Cheik Sidya Diombana, "1938-1948: Dix Années de l'histoire syndicale des cheminots de Dakar-Niger" (Bamako, unpublished monograph, December 1989), 8 pages.
|Notes © 1999 by Jim Jones, Ph.D.|
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Note: Cheik Sidya Diombana was the Secretary-General of the Association des Cheminots Rétraitées, section de Bamako when I did my research in Bamako in March-April 1992. He allowed me to photocopy this document, which he prepared in 1989.
(p1) The 1947-1948 strike was the outcome of the 1938 strike, so the story begins in 1938. The basic problem grievance concerned the auxiliaires who had no contracts, benefits nor security, and who earned "salaires de misère" (literally "miserable wages").
Specifically, the auxiliaires wanted a raise of 1.50 francs per day for those with 5-10 years of experience, and 3.50 francs per day for those with more than ten years. They also wanted paid allowances for cheminots who were required to travel, such as drivers and mechanics; bonuses for fuel economy and other gains due to worker efficiency; and bonuses for detecting passengers without tickets.
The administration was willing to yield on these grievances, but the Gning's STIDN union (Syndicat des Travailleurs Indigènes du Dakar-Niger) refused to support them. At the time, the union leadership was split by many personal rivalries who competed to show their fidelity to management. The Secretary-General of the Association Amicale et Professionelle of the auxiliaires, Chieck Diack, was transferred to Dakar. When that failed to silence him, the administration offered to promote Diack to the Cadre commun supérieur des Travaux Publics. When that failed to silence the auxiliaires, Diack was transferred to Gossas. He left Dakar on 26 September and the next day, nearly all the cheminots at Thiès refused to begin work when the siren blew at 8h00.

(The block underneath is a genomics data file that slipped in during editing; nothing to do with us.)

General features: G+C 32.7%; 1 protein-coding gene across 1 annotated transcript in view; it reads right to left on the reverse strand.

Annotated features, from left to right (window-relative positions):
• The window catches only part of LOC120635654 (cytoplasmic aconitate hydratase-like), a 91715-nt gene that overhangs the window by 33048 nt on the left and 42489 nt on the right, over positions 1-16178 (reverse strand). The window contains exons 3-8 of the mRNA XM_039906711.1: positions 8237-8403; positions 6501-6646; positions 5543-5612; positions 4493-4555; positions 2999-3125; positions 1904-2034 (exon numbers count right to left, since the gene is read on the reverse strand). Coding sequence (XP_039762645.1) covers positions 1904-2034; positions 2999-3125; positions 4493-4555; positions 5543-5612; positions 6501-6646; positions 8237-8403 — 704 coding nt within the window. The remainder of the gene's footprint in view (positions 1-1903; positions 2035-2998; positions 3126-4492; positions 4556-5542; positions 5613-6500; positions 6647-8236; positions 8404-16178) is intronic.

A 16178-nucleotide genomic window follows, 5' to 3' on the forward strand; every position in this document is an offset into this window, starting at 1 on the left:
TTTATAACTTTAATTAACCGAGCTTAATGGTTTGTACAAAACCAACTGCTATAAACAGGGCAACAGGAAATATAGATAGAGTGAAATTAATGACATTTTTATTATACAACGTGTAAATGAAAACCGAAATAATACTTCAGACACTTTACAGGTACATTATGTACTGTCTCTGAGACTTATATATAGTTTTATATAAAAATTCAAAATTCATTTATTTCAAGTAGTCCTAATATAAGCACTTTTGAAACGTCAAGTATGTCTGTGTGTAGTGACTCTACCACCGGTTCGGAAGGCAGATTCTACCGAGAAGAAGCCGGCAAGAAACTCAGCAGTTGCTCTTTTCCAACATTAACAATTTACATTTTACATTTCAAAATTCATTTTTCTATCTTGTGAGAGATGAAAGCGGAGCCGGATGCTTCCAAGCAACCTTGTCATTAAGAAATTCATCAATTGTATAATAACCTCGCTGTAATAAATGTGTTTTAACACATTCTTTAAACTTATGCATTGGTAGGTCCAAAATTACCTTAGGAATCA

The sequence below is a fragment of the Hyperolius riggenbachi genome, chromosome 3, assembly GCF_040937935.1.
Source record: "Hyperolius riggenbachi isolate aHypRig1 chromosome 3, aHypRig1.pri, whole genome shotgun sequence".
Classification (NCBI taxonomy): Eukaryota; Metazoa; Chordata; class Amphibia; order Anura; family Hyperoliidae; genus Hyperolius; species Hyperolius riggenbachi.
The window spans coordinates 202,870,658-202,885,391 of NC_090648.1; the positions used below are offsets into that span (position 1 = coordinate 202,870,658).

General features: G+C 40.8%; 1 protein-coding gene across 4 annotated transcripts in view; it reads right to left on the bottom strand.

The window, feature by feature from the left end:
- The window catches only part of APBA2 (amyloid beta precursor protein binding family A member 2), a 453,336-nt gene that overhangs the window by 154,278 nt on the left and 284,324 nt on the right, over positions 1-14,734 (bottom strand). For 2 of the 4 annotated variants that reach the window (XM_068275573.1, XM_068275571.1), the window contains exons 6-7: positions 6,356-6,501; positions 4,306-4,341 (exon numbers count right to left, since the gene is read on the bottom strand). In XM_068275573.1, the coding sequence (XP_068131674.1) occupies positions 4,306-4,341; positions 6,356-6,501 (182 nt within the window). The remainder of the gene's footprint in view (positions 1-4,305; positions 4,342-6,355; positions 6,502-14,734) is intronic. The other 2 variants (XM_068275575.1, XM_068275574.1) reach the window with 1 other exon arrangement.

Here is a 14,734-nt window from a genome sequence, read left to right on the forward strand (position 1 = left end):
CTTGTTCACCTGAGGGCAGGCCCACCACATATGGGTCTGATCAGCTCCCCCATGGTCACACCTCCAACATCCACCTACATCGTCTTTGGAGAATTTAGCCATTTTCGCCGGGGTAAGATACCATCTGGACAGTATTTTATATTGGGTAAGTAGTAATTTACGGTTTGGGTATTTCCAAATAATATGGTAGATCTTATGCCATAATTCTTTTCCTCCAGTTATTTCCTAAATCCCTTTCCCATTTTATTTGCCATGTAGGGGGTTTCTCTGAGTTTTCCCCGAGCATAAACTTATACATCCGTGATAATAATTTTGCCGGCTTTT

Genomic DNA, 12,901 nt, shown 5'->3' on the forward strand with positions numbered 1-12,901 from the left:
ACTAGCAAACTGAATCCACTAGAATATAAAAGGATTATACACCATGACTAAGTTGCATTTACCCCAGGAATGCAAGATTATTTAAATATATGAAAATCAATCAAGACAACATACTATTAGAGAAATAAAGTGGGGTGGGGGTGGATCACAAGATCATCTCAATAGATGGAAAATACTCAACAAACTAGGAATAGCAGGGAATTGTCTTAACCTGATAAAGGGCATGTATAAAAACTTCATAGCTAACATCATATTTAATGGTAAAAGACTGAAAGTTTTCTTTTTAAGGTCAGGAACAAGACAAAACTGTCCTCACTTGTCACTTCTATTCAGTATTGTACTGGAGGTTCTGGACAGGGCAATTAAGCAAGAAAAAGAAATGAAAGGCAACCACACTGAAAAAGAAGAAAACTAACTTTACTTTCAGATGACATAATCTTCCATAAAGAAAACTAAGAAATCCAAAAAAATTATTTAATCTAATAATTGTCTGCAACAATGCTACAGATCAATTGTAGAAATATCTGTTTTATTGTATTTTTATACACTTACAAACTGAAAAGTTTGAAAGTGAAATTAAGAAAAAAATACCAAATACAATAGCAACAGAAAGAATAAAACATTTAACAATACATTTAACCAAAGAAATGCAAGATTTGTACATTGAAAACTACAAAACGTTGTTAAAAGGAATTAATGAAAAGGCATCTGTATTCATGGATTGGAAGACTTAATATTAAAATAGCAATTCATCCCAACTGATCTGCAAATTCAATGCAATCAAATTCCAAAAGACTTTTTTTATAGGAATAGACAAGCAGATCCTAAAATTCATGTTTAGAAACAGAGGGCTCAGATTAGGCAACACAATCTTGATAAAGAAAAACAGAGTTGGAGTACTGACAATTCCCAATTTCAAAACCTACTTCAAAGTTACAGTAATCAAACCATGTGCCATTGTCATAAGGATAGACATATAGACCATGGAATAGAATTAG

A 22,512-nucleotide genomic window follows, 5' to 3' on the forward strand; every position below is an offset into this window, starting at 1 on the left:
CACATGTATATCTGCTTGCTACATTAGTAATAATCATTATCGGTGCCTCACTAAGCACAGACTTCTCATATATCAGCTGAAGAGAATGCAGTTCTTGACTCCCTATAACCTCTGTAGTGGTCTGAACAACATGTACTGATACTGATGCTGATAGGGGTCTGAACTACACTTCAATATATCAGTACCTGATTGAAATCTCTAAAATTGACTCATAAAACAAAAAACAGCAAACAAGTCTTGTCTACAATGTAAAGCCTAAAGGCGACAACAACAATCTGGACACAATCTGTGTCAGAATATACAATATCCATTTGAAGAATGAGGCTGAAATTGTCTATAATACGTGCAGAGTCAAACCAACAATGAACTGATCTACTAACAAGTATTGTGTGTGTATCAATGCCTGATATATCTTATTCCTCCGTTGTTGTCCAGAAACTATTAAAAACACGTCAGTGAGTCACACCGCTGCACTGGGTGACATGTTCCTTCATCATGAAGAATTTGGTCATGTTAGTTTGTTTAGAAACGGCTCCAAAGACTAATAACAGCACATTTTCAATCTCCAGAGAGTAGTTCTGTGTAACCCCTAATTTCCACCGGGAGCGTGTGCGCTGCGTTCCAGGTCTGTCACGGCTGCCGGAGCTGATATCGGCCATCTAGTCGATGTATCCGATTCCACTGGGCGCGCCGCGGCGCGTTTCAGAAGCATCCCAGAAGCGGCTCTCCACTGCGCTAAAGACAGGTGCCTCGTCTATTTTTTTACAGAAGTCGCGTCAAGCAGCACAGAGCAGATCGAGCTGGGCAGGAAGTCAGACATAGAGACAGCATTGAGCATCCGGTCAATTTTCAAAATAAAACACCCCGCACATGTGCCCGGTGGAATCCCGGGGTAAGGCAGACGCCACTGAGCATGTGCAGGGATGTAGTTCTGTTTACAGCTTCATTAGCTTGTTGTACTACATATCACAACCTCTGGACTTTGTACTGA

The administration chose the grade crossing in Thiès as the point of action. They posted 45 policemen ...
(p2) five gardes cercle and three gendarmes, including three Europeans. At 7h30, groups of workers began to form opposite the barrier.
Diombana included the text of a telegram to show that the French did not take the strike threat seriously. [Commandant du Cercle de Thiès Cau to Gouverneur du Sénégal, telegram (Thiès, September 26, 1938).]
The same day (27 September), the Dakar-Saint Louis train was stopped at the Cyrnos crossing in Dakar and the locomotive forced to return to the station. Flares were used to stop the Saint-Louis-Dakar train at Louga, and the locomotive was seized and its fire extinguished.
The Commandant du Cercle de Kaolack (Gossas was in Kaolack) and the chefs de canton N'Déné N'Diaye and Boubou Sow made contact with Diack, who agreed to negotiations. Diack selected Thiès as the site, and the railroad placed special trains at the disposal of the union to bring their representatives to Thiès throughout the night. The administration provided Diack with a vehicle to transport him from the Thiès railroad station (hoping to avoid a public procession through the town). Diack refused, but tried to calm the populace as he walked from the station to the commandant's residence to meet with Gouverneur Général de l'AOF de Coppet.
After reaching a complete agreement that raised salaries and ended all sanctions against strikers, Diack informed all sections of the union to return to work.